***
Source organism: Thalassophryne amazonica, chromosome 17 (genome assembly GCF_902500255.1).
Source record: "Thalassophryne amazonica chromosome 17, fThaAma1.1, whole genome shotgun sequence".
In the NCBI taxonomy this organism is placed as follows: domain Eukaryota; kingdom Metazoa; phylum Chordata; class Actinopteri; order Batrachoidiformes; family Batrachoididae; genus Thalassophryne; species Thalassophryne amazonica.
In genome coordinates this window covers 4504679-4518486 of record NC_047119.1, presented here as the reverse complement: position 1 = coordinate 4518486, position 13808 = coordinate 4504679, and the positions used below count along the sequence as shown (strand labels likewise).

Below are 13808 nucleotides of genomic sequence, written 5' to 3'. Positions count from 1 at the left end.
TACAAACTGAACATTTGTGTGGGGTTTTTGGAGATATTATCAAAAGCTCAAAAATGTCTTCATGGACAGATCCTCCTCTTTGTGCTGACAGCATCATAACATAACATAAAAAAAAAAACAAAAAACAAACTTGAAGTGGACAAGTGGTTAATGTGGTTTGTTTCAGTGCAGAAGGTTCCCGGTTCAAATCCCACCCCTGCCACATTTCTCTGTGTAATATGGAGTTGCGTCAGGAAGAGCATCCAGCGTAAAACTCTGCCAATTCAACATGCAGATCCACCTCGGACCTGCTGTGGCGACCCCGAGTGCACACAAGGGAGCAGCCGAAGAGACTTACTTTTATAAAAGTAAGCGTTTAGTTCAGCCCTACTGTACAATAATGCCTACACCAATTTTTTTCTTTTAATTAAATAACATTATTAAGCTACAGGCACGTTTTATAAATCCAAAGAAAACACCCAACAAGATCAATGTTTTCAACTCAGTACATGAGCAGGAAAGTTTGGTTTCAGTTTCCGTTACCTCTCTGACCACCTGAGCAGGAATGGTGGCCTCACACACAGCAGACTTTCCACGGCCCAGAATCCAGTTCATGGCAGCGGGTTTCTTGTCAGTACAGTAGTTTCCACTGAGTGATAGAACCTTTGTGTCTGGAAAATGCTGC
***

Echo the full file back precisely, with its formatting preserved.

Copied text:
Source organism: Thalassophryne amazonica, chromosome 17 (genome assembly GCF_902500255.1).
Source record: "Thalassophryne amazonica chromosome 17, fThaAma1.1, whole genome shotgun sequence".
In the NCBI taxonomy this organism is placed as follows: domain Eukaryota; kingdom Metazoa; phylum Chordata; class Actinopteri; order Batrachoidiformes; family Batrachoididae; genus Thalassophryne; species Thalassophryne amazonica.
In genome coordinates this window covers 4504679-4518486 of record NC_047119.1, presented here as the reverse complement: position 1 = coordinate 4518486, position 13808 = coordinate 4504679, and the positions used below count along the sequence as shown (strand labels likewise).

Below are 13808 nucleotides of genomic sequence, written 5' to 3'. Positions count from 1 at the left end.
TACAAACTGAACATTTGTGTGGGGTTTTTGGAGATATTATCAAAAGCTCAAAAATGTCTTCATGGACAGATCCTCCTCTTTGTGCTGACAGCATCATAACATAACATAAAAAAAAAAACAAAAAACAAACTTGAAGTGGACAAGTGGTTAATGTGGTTTGTTTCAGTGCAGAAGGTTCCCGGTTCAAATCCCACCCCTGCCACATTTCTCTGTGTAATATGGAGTTGCGTCAGGAAGAGCATCCAGCGTAAAACTCTGCCAATTCAACATGCAGATCCACCTCGGACCTGCTGTGGCGACCCCGAGTGCACACAAGGGAGCAGCCGAAGAGACTTACTTTTATAAAAGTAAGCGTTTAGTTCAGCCCTACTGTACAATAATGCCTACACCAATTTTTTTCTTTTAATTAAATAACATTATTAAGCTACAGGCACGTTTTATAAATCCAAAGAAAACACCCAACAAGATCAATGTTTTCAACTCAGTACATGAGCAGGAAAGTTTGGTTTCAGTTTCCGTTACCTCTCTGACCACCTGAGCAGGAATGGTGGCCTCACACACAGCAGACTTTCCACGGCCCAGAATCCAGTTCATGGCAGCGGGTTTCTTGTCAGTACAGTAGTTTCCACTGAGTGATAGAACCTTTGTGTCTGGAAAATGCTGC